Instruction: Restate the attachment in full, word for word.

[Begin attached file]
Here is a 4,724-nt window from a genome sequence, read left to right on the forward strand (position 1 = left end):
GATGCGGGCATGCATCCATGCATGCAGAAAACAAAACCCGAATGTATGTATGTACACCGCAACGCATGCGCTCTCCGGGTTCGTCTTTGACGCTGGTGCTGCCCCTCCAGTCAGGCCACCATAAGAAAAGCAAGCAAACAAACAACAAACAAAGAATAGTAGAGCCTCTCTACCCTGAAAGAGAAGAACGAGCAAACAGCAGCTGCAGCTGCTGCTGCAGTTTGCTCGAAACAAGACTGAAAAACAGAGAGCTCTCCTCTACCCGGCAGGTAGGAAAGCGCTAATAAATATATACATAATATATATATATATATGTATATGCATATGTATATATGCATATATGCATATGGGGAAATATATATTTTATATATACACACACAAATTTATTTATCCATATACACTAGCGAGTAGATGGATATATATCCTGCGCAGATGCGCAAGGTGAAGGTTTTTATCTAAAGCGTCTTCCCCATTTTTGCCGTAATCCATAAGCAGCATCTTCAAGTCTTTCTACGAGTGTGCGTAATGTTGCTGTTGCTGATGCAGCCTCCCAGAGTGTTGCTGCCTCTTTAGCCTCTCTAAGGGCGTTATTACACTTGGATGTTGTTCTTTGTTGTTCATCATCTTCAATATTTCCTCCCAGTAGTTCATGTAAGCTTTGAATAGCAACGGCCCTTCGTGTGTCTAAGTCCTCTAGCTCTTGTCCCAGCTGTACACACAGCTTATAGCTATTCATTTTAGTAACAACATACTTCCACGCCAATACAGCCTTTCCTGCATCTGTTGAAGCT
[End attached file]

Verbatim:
Here is a 4,724-nt window from a genome sequence, read left to right on the forward strand (position 1 = left end):
GATGCGGGCATGCATCCATGCATGCAGAAAACAAAACCCGAATGTATGTATGTACACCGCAACGCATGCGCTCTCCGGGTTCGTCTTTGACGCTGGTGCTGCCCCTCCAGTCAGGCCACCATAAGAAAAGCAAGCAAACAAACAACAAACAAAGAATAGTAGAGCCTCTCTACCCTGAAAGAGAAGAACGAGCAAACAGCAGCTGCAGCTGCTGCTGCAGTTTGCTCGAAACAAGACTGAAAAACAGAGAGCTCTCCTCTACCCGGCAGGTAGGAAAGCGCTAATAAATATATACATAATATATATATATATATGTATATGCATATGTATATATGCATATATGCATATGGGGAAATATATATTTTATATATACACACACAAATTTATTTATCCATATACACTAGCGAGTAGATGGATATATATCCTGCGCAGATGCGCAAGGTGAAGGTTTTTATCTAAAGCGTCTTCCCCATTTTTGCCGTAATCCATAAGCAGCATCTTCAAGTCTTTCTACGAGTGTGCGTAATGTTGCTGTTGCTGATGCAGCCTCCCAGAGTGTTGCTGCCTCTTTAGCCTCTCTAAGGGCGTTATTACACTTGGATGTTGTTCTTTGTTGTTCATCATCTTCAATATTTCCTCCCAGTAGTTCATGTAAGCTTTGAATAGCAACGGCCCTTCGTGTGTCTAAGTCCTCTAGCTCTTGTCCCAGCTGTACACACAGCTTATAGCTATTCATTTTAGTAACAACATACTTCCACGCCAATACAGCCTTTCCTGCATCTGTTGAAGCT